Issue No 7: November 2003
Special fund for SARS research
Q&A: The purpose of monitoring
Work on forensic DNA improves clarity of the probability factor
A closer look at meromorphic functions
Optimisation for production schedules
Reducing interference on mobile phones
Mathematical theory of fluids gives designers data on virtual models
Equation that can predict spots on a seashell
Research shows that filters for sound and images are correct
Short cut to finding best delivery route

Statisticians at The University of Hong Kong have been helping to solve crime scene complications where potential evidence is stained with DNA from more than one person.
Previously, the probability of a match between mixed DNA stains found at a crime scene and samples taken from a suspect later found to be innocent has been described as “unlikely” or “very unlikely.”

Readout of a mixed DNA stain from a crime scene with samples from the victim and suspect for comparison (above right) Prof Fung with DNA model (above left)

Now law enforcers can describe probability as a statistical value thanks to a research project headed by Principal Investigator, Prof Tony Wing-kam Fung. For a positive identification, forensic investigations involving DNA often need at least nine matches at sites, or loci, identified at specific points across the 23 pairs of chromosomes found in humans.
Prof Fung drew data from DNA profiling systems used by police in Hong Kong, Beijing and Taiwan to compare the frequencies of allele, or distinct types of DNA, at each of these loci.
“We found the frequencies were almost the same in all three cities,” he said. All loci are “non-coding” which means they do not describe the colour of skin, hair, eyes, or ethnic orientation. Prof Fung went on to verify the extent that the loci were independent. He said: “The nine loci used for identification cannot be 100 per cent unrelated because human beings are not all mated randomly.”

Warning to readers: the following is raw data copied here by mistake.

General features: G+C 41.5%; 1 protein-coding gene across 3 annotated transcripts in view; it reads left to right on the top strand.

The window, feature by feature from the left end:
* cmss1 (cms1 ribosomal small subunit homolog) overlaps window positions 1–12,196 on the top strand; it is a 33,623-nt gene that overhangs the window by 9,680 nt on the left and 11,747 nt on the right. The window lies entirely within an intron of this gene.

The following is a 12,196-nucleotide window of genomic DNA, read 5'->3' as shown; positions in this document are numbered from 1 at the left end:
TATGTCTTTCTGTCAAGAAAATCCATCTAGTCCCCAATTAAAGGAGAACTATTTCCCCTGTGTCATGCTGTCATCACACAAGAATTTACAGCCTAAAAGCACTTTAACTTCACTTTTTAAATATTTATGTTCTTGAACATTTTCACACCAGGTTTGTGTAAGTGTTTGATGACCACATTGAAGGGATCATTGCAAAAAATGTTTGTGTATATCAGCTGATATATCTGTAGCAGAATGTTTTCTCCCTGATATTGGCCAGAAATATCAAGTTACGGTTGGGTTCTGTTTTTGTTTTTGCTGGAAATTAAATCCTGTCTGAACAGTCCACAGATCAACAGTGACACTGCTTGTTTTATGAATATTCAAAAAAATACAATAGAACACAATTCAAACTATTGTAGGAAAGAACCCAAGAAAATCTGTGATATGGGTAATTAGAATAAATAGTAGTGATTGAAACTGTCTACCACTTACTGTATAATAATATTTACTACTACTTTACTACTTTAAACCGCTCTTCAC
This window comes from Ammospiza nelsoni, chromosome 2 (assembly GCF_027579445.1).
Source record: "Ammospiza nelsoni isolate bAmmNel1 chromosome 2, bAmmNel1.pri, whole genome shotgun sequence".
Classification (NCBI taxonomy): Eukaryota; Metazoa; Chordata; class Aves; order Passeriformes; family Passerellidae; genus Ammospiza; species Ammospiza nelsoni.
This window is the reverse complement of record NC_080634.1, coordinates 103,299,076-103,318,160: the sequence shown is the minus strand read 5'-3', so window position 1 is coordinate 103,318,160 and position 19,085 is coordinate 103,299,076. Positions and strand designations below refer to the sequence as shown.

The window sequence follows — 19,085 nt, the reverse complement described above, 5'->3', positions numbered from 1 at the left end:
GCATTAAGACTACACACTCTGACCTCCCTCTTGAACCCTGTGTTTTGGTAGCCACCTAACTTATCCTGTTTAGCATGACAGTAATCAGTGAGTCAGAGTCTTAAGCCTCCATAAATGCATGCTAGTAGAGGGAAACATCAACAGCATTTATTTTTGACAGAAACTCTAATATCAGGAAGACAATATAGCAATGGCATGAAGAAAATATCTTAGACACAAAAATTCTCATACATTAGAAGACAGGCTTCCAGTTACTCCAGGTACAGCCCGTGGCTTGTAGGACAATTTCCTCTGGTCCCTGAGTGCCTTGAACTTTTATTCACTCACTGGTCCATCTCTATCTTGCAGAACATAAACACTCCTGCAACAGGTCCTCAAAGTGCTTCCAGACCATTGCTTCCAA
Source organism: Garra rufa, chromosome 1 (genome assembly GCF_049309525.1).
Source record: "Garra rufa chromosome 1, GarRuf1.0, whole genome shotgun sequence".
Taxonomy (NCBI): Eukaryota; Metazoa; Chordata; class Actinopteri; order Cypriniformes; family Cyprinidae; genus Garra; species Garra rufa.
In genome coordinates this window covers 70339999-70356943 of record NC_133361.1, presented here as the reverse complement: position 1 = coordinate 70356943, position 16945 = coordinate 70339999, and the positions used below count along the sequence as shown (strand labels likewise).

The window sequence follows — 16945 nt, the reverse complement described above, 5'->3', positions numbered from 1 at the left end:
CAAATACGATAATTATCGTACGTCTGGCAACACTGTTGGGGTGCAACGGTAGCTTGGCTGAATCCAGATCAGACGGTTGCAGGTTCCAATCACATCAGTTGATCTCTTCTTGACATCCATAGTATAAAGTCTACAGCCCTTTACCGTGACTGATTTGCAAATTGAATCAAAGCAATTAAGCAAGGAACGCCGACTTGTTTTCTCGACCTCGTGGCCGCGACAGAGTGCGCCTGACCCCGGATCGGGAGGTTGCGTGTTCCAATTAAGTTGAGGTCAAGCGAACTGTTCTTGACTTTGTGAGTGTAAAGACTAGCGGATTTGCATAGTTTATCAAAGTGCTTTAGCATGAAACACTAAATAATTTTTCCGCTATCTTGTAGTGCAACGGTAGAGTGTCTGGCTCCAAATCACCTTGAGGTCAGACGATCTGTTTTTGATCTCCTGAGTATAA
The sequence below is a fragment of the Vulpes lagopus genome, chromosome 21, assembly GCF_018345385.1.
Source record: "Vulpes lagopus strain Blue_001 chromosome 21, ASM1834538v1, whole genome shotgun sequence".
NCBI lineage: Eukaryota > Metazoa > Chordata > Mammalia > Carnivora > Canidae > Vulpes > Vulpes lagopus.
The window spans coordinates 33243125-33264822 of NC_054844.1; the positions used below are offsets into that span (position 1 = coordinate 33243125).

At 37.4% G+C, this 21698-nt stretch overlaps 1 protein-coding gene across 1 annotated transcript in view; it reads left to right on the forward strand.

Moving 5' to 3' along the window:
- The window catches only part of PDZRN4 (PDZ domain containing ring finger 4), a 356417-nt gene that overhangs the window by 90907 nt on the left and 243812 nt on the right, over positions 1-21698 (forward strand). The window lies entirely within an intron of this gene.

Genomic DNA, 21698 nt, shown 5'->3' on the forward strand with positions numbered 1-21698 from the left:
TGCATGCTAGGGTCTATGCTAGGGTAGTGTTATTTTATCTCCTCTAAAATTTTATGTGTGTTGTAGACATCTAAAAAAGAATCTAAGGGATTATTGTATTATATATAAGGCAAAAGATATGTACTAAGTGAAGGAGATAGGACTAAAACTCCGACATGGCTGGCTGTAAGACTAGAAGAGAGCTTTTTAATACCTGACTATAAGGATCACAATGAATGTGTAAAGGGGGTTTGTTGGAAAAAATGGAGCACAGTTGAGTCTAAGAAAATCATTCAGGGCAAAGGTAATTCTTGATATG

“We wanted to find out which sites were the least related. The more unrelated the sites are, the easier the calculation.” With mixed DNA stains from a crime scene, samples found by forensic detectives may include DNA from both the victim and perpetrator.
“As in principle we are all unique, except for identical twins, the fragment length of the loci of various individuals should be different,” said Prof Fung.
“In mixed stains, we can identify the DNA fragments contributed by the victim which leaves the remaining DNA fragments for comparison with the suspect.” Prof Fung’s research has developed the statistical theories and calculations to help in the analysis of mixed stains.
The theorems he obtained can be used in cases where more than 10 people are involved, as well as for multi-ethnic groups and relatives of suspects where DNA similarities may exist.
Some of the principles are being used in paternity testing and is the basis of a computer application, EasyDNA, developed by Dr Fung. To date, the software has been used by laboratories in Asia, Europe, North America and Latin America.

Principal Investigator
Prof Tony Wing-kam Fung :